Joe Cunningham hasn’t been sworn into office yet. But South Carolina’s first freshman Democrat in 25 years is already feeling political heat.
His first acts will be intensely political — and potentially risky.
On Nov. 28, he’ll cast a ballot for someone other than Minority Leader Nancy Pelosi, D-California, for speaker. Then, on Jan. 3, Cunningham will vote for someone other than Pelosi on the House floor.
He is one of 16 Democrats, and one of four new members, to sign a letter of intent to oppose Pelosi, a stance that was seen as too extreme for other incoming legislators who made similar anti-Pelosi pledges on the campaign trail.
In Washington last week for new member orientation, Cunningham told McClatchy he had no preferred candidate to succeed Pelosi.
Still, Cunningham’s promise to promote new Democratic party leadership goes back to June, 2017, the very same day he announced his bid for Congress. Rep. Tim Ryan, D-Ohio, one of the leading players in the efforts to block Pelosi from becoming speaker, linked that very promise to Cunningham’s victory.
“Joe Cunningham in South Carolina, right out of the gate, said, ‘I’m not voting for her.’ That opens the door (for more Democrats ultimately being elected to fight for) health care, pre-existing conditions, offshore drilling,” Ryan told reporters. “That door doesn’t even open for (in many districts) Democrats unless you say, ‘I’m not voting for Pelosi,’ and that’s just the reality of it, and it’s pretty clear.”
Republicans are watching closely, too, waiting to see if Cunningham reverses.
“The (Republican National Committee) has already sent out an email with the list of people who said they weren’t going to vote for Pelosi,” said Ryan.
Katie Arrington, Cunningham’s Republican challenger in the general election who has strongly hinted at a rematch in 2020 and frequently called her opponent “Pelosi Joe,” will be watching.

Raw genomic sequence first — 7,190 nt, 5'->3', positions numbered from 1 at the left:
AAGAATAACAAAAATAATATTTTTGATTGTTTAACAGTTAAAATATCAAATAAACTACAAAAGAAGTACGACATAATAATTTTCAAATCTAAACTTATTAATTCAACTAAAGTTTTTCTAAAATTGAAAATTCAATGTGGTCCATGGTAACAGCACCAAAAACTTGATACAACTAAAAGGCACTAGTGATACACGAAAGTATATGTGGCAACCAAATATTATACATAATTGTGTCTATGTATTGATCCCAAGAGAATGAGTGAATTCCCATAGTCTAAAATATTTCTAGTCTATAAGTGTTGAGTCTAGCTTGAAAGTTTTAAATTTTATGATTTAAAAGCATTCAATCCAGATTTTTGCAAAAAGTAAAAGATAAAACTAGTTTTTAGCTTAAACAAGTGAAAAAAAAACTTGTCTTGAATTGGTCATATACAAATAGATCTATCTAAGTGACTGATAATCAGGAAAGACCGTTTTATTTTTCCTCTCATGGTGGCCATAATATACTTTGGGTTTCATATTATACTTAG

So will Rep. Mark Sanford, the outgoing Republican congressman in the 1st District who hasn’t definitively ruled out trying to take back his seat and thinks Cunningham will have a hard time winning a second race — no matter what he does.
“An R plus-10 district is an R plus-10 district,” said Sanford, alluding to the margins by which Republican President Donald Trump won in 2016. “I think Joe has a great set of political skills, but it’s an R plus-10 district.”
Just six days after the midterm elections, South Carolina-based Ivory Tusk Consulting and Florida-based Political Marketing International commissioned and released the findings of a poll showing Arrington, then Sanford, leading among those Republican voters in the 1st District would like to see challenge Cunningham in 2020.
Cunningham insisted that re-election is “the least of my concerns right now.” Yet his position on Pelosi could backfire. While his promise to vote against the polarizing politician was attractive to constituents in 2018, it’s unlikely to simply be enough to carry him to re-election in 2020.
He will need to land the right committee assignments to deliver tangible wins for his district, and voting against Pelosi could complicate that effort.